It was that gesture of transparency that, in December, led the California Special Districts Association to name CCSD in its monthly newsletter as one of three districts statewide “leading the pack on transparency and accountability.”
However, not everybody is so quick to pat the district’s administrators on the back. Some Cambria residents are critical of the district’s salaries as compared with other districts.
“There has been quite an outcry,” said Catherine Ryan Hyde, a Cambria resident.
The average salary for a special district general manager in California is $110,419. In SLO County, the average is $112,711.
Rudock makes $166,538.
Special district general managers serve as the executive officer, providing day-to-day leadership for the district and carrying into effect the will of the board of directors—and it’s typically the highest-paid position in the district. Rudock is the highest paid manager in any local district.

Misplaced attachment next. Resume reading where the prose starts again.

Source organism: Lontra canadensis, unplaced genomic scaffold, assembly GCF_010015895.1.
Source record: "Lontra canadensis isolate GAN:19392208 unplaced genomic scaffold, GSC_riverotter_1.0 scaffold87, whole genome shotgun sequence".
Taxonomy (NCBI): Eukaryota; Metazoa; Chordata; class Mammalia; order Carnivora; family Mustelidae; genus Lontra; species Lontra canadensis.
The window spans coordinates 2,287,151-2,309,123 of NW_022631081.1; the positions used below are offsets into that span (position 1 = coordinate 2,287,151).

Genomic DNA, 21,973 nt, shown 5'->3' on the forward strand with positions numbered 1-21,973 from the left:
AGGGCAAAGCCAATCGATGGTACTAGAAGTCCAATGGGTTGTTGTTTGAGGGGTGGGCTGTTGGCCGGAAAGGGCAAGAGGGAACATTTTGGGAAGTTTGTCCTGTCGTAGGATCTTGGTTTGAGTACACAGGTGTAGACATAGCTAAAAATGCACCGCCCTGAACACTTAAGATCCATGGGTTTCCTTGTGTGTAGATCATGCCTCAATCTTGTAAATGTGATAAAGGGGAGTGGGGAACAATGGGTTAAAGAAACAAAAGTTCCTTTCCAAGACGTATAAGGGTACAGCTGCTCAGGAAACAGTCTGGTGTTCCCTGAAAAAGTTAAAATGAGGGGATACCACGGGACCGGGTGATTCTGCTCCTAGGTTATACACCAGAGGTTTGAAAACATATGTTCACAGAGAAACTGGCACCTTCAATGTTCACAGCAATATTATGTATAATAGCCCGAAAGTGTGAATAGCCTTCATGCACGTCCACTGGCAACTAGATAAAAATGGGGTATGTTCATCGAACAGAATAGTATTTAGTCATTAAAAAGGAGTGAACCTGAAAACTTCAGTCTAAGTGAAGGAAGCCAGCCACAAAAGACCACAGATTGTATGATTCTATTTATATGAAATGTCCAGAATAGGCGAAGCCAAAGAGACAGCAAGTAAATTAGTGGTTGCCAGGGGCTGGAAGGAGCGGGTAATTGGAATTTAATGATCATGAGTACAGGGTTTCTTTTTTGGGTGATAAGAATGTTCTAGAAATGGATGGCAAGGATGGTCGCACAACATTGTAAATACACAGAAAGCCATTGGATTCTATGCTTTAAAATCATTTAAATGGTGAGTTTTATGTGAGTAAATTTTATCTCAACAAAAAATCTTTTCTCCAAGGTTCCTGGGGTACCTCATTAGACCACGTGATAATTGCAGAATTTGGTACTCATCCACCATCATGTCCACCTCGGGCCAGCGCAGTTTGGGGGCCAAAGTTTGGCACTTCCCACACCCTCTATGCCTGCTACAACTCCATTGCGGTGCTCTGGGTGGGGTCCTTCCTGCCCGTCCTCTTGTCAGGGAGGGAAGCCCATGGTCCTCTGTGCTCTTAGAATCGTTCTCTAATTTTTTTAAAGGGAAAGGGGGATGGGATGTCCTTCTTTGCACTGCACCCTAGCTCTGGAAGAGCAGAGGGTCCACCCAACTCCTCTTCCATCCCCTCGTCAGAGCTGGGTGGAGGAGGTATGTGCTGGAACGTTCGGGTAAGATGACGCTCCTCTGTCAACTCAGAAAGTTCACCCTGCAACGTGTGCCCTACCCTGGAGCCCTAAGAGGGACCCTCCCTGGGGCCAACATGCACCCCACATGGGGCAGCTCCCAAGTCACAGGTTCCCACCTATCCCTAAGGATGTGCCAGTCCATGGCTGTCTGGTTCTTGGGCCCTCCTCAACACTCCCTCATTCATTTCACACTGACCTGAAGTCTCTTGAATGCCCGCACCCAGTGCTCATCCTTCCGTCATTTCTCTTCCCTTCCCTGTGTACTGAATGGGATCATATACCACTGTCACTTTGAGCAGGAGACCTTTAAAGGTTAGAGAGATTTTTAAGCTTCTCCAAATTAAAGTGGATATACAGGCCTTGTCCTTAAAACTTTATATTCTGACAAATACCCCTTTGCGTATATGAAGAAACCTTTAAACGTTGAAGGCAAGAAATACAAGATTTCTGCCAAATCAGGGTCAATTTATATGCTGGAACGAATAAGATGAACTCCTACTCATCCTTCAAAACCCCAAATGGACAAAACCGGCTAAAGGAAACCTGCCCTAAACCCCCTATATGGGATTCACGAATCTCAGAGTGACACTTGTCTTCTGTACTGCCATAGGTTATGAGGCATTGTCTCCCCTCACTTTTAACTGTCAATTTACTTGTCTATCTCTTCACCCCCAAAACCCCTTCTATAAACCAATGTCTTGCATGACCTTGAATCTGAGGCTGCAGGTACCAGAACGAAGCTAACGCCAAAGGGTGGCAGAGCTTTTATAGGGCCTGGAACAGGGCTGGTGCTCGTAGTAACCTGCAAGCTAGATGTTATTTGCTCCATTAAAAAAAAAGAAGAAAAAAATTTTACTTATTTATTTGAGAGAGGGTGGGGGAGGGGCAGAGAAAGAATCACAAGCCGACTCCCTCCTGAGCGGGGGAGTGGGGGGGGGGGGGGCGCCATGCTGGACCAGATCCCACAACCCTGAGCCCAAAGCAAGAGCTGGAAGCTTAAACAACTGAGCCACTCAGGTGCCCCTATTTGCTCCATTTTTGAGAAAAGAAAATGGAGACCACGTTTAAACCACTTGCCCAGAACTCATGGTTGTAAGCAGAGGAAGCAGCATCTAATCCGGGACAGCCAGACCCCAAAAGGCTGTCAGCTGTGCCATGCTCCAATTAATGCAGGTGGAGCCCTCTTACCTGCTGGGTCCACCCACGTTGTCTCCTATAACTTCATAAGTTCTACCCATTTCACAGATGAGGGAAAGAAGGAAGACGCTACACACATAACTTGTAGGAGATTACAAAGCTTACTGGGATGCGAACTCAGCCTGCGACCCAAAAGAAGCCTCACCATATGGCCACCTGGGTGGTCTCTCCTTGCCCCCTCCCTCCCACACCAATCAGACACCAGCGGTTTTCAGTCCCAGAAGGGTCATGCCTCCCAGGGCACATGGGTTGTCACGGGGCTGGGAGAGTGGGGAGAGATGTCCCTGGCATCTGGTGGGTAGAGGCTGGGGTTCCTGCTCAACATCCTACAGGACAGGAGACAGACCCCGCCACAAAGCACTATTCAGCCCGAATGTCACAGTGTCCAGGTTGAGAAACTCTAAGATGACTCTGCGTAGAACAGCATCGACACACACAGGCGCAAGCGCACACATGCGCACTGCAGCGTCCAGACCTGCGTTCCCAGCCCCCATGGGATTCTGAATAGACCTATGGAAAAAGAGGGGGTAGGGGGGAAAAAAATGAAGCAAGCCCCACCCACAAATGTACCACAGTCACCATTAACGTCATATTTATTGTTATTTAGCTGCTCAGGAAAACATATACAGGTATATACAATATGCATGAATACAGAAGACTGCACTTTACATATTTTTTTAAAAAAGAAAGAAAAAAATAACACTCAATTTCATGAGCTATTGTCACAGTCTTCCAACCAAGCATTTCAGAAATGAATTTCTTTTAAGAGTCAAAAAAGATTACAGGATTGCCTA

Here’s a quick breakdown of district managers’ salaries: Oceano’s Rafael Montemuro makes $87,500; Los Osos’s Dan Gilmore, $90,000; San Miguel’s Mike Ellison, $91,150; Templeton’s Jeff Hodge, $115,000; and Nipomo’s Michael LeBrun, $126,082.
Rudock’s total compensation, including benefits, comes to more than $231,000 per year.
She joined the district as assistant manager in 2002, taking over as general manager in 2004. She renewed her contract in July 2007, with a base salary of $121,548, which doesn’t include certain allowances such as paid leave cash-outs, deferred compensation, and auto and housing allowances.